On the Instructional Leadership page, I affirm that “I believe we should build competencies — skills and knowledge of the curriculum — and the positive attitudes, ethical behaviours and growth mindset to be successful in life.” Feedback is an essential part of this. Nottingham and Larsson (2019) ask teachers to consider whether:
- “students have a positive disposition towards feedback and use it effectively to deepen their learning;
- feedback is high quality and is timed effectively to help students make more progress in their learning; and
- [teachers] use assessment formatively to inform how and who to teach next.” (p. 68)
They caution teachers to first “agree the learning intentions and success criteria with your students. If you don’t do this step then do not give feedback. Give encouragement and challenge but do not give feedback.” (p. 156)
They further suggest that teachers give “feedback in the form of advice, advice, advice. Do not use conventions such as three stars and a wish or the feedback burger in which there are two positives for every one negative. These approaches give credence to the idea that feedback is positive or negative, which is something that should be avoided. Keep your feedback as objective as possible: compare their efforts with the success criteria, then give advice about what to do next to make even more progress towards the agreed learning goals.” (p. 156)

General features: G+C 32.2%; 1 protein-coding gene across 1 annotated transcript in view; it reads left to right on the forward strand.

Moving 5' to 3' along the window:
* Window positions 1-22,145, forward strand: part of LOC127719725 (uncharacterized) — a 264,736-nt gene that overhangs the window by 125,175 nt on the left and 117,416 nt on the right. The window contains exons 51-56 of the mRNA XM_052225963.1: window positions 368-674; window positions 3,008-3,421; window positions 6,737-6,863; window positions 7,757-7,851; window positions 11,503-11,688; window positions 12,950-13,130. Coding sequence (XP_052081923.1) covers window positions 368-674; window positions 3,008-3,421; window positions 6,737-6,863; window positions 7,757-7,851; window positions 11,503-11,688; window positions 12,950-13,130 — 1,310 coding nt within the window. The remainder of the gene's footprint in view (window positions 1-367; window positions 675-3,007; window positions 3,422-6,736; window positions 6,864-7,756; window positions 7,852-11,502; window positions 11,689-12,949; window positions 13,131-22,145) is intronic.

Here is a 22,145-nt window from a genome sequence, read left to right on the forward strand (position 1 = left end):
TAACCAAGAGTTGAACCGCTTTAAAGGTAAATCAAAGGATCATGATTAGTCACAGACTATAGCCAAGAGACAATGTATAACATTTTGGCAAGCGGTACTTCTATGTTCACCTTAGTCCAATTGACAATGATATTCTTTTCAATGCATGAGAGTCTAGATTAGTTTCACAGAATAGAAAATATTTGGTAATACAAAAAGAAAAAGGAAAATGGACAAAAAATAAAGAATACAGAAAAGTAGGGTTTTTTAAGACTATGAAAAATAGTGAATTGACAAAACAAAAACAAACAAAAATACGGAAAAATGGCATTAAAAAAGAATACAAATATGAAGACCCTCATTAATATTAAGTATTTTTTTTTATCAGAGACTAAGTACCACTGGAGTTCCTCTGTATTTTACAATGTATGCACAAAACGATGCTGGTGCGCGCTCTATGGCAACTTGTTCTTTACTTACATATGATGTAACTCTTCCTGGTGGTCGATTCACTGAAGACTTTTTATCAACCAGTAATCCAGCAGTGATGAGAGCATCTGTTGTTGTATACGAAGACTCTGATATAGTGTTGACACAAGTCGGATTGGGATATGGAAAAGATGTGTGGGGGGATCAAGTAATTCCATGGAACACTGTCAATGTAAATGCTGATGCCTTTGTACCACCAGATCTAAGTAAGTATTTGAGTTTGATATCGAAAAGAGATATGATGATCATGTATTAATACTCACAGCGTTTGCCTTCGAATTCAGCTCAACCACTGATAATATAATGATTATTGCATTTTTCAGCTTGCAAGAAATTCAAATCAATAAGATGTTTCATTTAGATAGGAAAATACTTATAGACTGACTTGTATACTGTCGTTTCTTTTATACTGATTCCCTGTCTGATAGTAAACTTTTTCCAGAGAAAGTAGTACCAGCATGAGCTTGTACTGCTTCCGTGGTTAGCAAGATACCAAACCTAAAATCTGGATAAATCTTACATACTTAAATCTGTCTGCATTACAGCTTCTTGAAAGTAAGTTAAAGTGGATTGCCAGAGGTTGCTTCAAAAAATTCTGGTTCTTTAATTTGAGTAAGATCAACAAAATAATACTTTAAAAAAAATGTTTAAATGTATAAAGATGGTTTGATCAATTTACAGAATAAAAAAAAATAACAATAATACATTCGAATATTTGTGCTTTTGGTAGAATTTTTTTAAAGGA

In my robotics course, I begin by co-creating with students a set of whole person expectations related specifically to: Hodinohso:ni` values, gracious professionalism and safety. In the role of critical friend, I intend to share meaningful and objective feedback relating to these expectations both with the class as a whole and individual students as whole persons as advice, possible ways to improve a student’s product or process. I remind students that they are free to accept and implement, implement with modifications or reject the advice according to their best judgement.
In a feedback block atop the student’s BrightSpace Gradebook, I can document this feedback for students, parents/guardians, and other stakeholders. Over time, this provides a useful audit trail of student progress.
Nottingham, J. and Larsson, B. (2019). Challenging mindset. Thousand Oaks, CA: Corwin.